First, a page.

Richland International Hospital


New Coronavirus

Trumpster (84 posts) • +1

Humans are such irrational and emotional beings. When they see numbers creeping up paired with ominous warnings, they live in fear and when they see numbers go down, they become jubilant. But when asked, what has objectively changed? How many people you personally know, got infected during the waxing period and how many got better during the waning? No answer is forth coming other than state news said it is so.

When the numbers were going up, was it possible that they weren't going up as fast as other unreported diseases such as the flu, lung cancer, and cirrhosis? And when the numbers are going down, is it possible that people have stopped going to the hospital to get tested over very mild conditions or that institutions stopped testing every possible case as is the case in the US? I personally do not know the answers to these questions nor do I want to speculate, these are questions one has ask ones' selves.

And what does "the greatest nation" even mean? What are the metrics? If we are stuck thinking that it is a honorable goal to make one nation or group of people better than another, then I'm afraid humanity will not advance beyond the 21st century and am very glad I am old enough to not be able to live to see the end result.

JanJal (1073 posts) • 0

As far as the problems surrounding definition of "greatest nation" go, personally I believe that for most part it is competition that got humanity this far. It brought us most of both the good and bad that we have, or what we are.

Trumpster (84 posts) • +1

Rivalry and competition is nature's way of inducing improvement and evolution. But if we are nothing more than a product of nature then why have laws, morality, and philosophy, just let our primal urges carry the day. And if we do not aspire to utilized all the gifts that the creator imbibed in us, even the more reason not pay attention to worldly concepts like viruses and disease and simply live in blissful ignorance.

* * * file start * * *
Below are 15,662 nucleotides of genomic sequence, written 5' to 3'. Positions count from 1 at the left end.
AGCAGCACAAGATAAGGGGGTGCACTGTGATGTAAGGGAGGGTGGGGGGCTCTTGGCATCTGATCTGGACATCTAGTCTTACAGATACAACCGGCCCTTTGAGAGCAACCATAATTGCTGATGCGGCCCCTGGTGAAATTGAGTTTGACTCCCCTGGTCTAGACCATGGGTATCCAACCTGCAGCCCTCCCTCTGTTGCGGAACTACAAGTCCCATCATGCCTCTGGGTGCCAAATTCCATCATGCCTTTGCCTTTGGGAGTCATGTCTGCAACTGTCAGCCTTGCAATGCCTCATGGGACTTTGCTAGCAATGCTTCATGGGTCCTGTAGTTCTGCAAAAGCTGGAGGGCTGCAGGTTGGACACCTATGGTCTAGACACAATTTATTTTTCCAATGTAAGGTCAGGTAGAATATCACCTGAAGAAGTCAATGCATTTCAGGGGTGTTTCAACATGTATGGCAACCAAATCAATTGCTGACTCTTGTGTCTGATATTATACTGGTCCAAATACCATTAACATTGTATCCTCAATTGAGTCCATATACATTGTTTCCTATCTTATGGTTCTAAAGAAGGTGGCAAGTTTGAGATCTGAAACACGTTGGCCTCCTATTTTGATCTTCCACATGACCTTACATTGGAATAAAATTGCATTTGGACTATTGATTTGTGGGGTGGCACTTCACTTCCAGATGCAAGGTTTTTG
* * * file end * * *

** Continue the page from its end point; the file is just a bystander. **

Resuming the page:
I can only hope that one day, humanity can evolve beyond the pettiness of nationalism and ethnocentrism just as we are now, ever so slowly, moving beyond racism and male chauvinism.

DanDare (103 posts) • 0

Not so sure we are moving forward now. Slipping back into nationalism, fundamentalism and conservatism.

JanJal (1073 posts) • 0

Laws, morality, philosophy etc could be considered just another dimension of competing against other nations (or whatever teams, or even individuals) that lack such. Increasing stability of our society to give us edge against less stable societies. Just a more advanced extension of our biology and primal urges.

Developed countries, or citizens therein, may slowly be moving beyond whatever, but that could mean just moving the goal - not changing the game.

But I give that eventually it's better to compete against others with cleaner environment or fairer society, than wheels of industry or weapons for example.

rejected_goods (333 posts) • 0

It is the predictability that gives any kind the competitive edge over others that lacks it. Law for example is one of such. :-) an extension of nature selection. Even law of jungle is law, however primitive it appears. Hahahah

EddyC (36 posts) • 0

It is actually refreshing to see a civil discussion with varying viewpoints without censorship, despite shifting away from original topic. Diversity of opinions evolve communities into something stronger. Hive mind mentality under censorship weakens communities.

JanJal (1073 posts) • 0

"what has objectively changed? How many people you personally know, got infected"

None, but I know a few dozen who could not return to their jobs or even hobbies on schedule. Even the leadership mentioned above by CindyLi saw the economic consequences creeping up.

Those consequences are cause for fear or jubilations for many more than having or avoiding the infection is.

BoJoke (22 posts) • 0

Adding to JanJal's response to Trumpster's "hunch(es)," it is less about personally knowing the victims than the systemic disruptions inflicted on individual and societal levels.

Do you personally know the victims whom were buried alive under the rubble of the collapsed quarantine building in Fujian?

You probably still wouldn't know any fallen victims if 1,000 such buildings collapsed simultaneously across China. Yet it would touch home as many of us live in buildings in China.

In comparison, thousands of elders who died from Covid-19 were living their lives normally, like us. We would relate to victims of both fallen concrete or floating covid, reacting empathetically as fear and suspicion would similarly arise...

but toward building contractors, construction materials, inspectors, local government, and real estate developers. For a time, citizens may even fear walking into buildings of their own residence, offices, or shopping malls. A ripple effect denting trust in the system and the economy.

Such are other consequences.

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